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Research Reveals UST Stablecoin And Its Kinds Pose Great Risks Ahead

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On the 10th of May, the UST dollar peg hit lows of $0.6. The stablecoin was challenged over thin liquidity, shortly after the Luna Foundation Guards (LFG) finished building its $3 billion treasures last week. 

UST Dollar’s de-pegging first emerged as huge withdrawals from pool 53 in Anchor, and thereon, plunged from $1 to $0.98. Anchor is Terra’s largest yield-earning protocol that steered the highest demand to UST. In just a few days, UST highest profitability source (Anchor) lost 60% of its deposits to the de-pegging.

LFG’s proactive strategy for UST Dollar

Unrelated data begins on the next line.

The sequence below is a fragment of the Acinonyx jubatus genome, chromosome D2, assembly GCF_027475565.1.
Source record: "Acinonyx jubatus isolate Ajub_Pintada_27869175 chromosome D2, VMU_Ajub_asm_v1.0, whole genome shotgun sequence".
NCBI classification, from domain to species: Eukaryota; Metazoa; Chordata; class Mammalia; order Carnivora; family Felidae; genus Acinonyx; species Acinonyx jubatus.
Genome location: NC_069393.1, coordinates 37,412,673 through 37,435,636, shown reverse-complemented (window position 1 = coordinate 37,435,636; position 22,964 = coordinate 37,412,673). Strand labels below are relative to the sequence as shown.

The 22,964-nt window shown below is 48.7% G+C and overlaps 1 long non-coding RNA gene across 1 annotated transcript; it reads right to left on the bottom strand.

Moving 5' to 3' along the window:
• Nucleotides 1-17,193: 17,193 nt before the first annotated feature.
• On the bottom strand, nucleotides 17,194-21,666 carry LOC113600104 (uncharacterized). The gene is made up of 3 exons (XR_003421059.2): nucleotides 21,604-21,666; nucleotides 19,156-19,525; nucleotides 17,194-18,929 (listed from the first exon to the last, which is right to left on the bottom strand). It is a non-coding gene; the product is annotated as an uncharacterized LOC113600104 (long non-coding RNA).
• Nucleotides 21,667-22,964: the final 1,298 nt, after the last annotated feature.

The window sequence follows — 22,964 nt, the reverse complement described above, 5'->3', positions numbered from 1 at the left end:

This led to a sell-off of bitcoin by traders, and mutual anticipation that LFG would turn to liquidate its BTC reserves to sustain the peg. On May 9th, LFG announced a proactive strategy accordingly, which would involve decentralising its reserve strategy.

Shortly after the announcement, the disruption settled, but UST could not stabilize its $1 peg permanently. It declined to $0.9 and accelerated more pull-outs, which led to a $0.6 decrease. Even if the LFG manages to restore the peg, much damage has been done already.

Takeaways from the current UST situation

 The UST stable coin keeps going farther from being a decentralized stablecoin, regardless of the recent efforts to maintain it. As a result of network congestion from UST withdrawals, LUNA’s price has experienced a sharp decline (standing at $13.68) and temporary suspension. While UST returned to a downward spiral, LUNA’s value dropped by 66% in 24 hours. 


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